What is the reason for all the different Christian interpretations?

If all Christians have the same Bible, and the same Holy Spirit, should not Christians be able to agree? It is frustrating for those inside and outside the Christian church, the body of Christ, to see all the different interpretations of doctrine, biblical principles and church structure. In a perfect world, every believer would read and study the Bible (2 Timothy 2:15), pray to the Holy Spirit for clear illumination, and come to the same conclusions. But clearly this doesn't happen. Why do we come to different conclusions about the Bible and interpret it differently if we are all believers in the same God, all saved by the same Lord Jesus, and all indwelt by the same Holy Spirit? There are several explanations for this phenomenon.

First, there is the issue of simple unbelief. The sad reality is that many who claim to be Christians have never repented of sin and come to Christ for the salvation He alone offers. There are those who call themselves Christians and even attend church who have never experienced a true change of heart. Some who teach the Bible do not believe it themselves. They claim to speak for God but do not have the Holy Spirit indwelling them and, without His illumination, they come to wrong conclusions and false interpretations of Scripture. Some may even be well-meaning and deceived themselves, not realizing that it is impossible for an unbeliever to correctly interpret Scripture. "The natural person does not accept the things of the Spirit of God, for they are folly to him, and he is not able to understand them because they are spiritually discerned" (1 Corinthians 2:14).

Another reason for incorrect interpretations is the lack of training. Peter reminds us that the letters of the apostle Paul, who wrote most of the New Testament epistles, "[have] some things in them that are hard to understand, which the ignorant and unstable twist to their own destruction, as they do the other Scriptures" (2 Peter 3:16). When the "ignorant and unstable" attempt to interpret Scripture without using accepted methods of exegesis, error often results. Paul told Timothy to "Do your best to present yourself to God as one approved, a worker who has no need to be ashamed, rightly handling the word of truth" (2 Timothy 2:15). Studying to show ourselves approved involves "correctly" handling God's Word to come to the correct interpretations.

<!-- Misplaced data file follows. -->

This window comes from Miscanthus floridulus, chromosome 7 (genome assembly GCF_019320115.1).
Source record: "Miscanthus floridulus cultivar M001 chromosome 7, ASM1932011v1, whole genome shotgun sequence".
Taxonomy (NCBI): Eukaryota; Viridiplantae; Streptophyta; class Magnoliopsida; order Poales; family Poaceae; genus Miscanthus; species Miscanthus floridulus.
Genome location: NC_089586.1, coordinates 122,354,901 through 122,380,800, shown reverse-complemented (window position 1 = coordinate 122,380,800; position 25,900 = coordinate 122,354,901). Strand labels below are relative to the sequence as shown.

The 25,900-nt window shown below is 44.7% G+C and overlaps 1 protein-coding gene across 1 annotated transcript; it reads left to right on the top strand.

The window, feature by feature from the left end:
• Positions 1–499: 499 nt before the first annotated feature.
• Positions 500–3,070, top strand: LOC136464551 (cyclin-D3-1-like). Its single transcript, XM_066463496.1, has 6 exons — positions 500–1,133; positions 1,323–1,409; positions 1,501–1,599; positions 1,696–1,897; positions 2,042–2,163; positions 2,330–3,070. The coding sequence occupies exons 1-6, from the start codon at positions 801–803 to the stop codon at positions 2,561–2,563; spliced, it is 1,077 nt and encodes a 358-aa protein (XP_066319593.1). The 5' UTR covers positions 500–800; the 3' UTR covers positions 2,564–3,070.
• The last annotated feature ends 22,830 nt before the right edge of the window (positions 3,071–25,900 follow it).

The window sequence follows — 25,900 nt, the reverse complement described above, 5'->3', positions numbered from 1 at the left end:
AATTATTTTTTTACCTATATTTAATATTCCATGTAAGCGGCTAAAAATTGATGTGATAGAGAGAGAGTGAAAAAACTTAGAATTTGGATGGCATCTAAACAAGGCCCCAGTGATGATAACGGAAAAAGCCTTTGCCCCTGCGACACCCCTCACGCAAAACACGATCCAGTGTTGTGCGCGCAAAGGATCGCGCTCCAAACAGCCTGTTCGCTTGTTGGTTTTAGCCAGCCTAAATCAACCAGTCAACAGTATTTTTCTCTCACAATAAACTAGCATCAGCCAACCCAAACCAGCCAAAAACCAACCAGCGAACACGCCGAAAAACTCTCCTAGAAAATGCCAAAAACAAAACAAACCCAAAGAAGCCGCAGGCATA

Along with lack of training is poor hermeneutics. Applying good hermeneutics (the science of interpreting Scripture) is essential if we are to come to proper and correct interpretations. Crucial in this process is considering passages and verses in their wider context of the chapter and book in which they are found, as well as their historical/cultural context. Taking verses and passages out of their context has resulted in more incorrect interpretations than any other single factor.

Another detriment to correct interpretation of Scripture is lack of understanding of the entire Word of God. Apollos was a powerful and eloquent preacher, but his message was incomplete because his understanding was limited. Aquila and Priscilla took him aside and explained to him the things they had learned from the Apostle Paul (Acts 18:24-28). After that, Apollos preached Jesus Christ and the fullness of His birth, death, and resurrection. Some groups and individuals today have an incomplete message because they use certain passages and ignore others. Failure to adequately compare Scripture with Scripture and preach "the whole counsel of God" (Acts 20:27) has led such groups to propagate falsehood and error.

When Christians are not as mature as they should be, they can come to wrong conclusions about the Scriptures. Paul reminds the Corinthians that many of them were not mature enough for the "meat" of God's Word, preferring to remain at the level of receiving only the simplest and most basic of doctrinal truths (1 Corinthians 3:2-3). When immature Christians do not have the chance or the desire to move beyond the "milk" stage, the "meat" of God's Word is obscured and misinterpretations occur. For this reason, those who teach God's Word, whether from the pulpit, in Bible classes, or on blogs or websites, must be mature in the faith and well-studied in the Scriptures. Sadly, this is often not the case, which results in a plethora of opinions and false interpretations of Scripture.

Finally, incorrect interpretations of Scripture occur because of an emphasis on tradition. Some churches claim to believe the Bible, but their interpretation is always filtered through the established traditions of the church or interpreted in light of the church's other publications or edicts. When equal weight is given to tradition and the teachings of the Bible, tradition is often given precedence. This directly contradicts the doctrines of the sufficiency and supremacy of the Word of God and leads to falsehood. No church tradition, papal edict, or writings of man can be placed on a par with the inspired Word of God which is declared to be all we need to be "complete, equipped for every good work" (2 Timothy 3:17).

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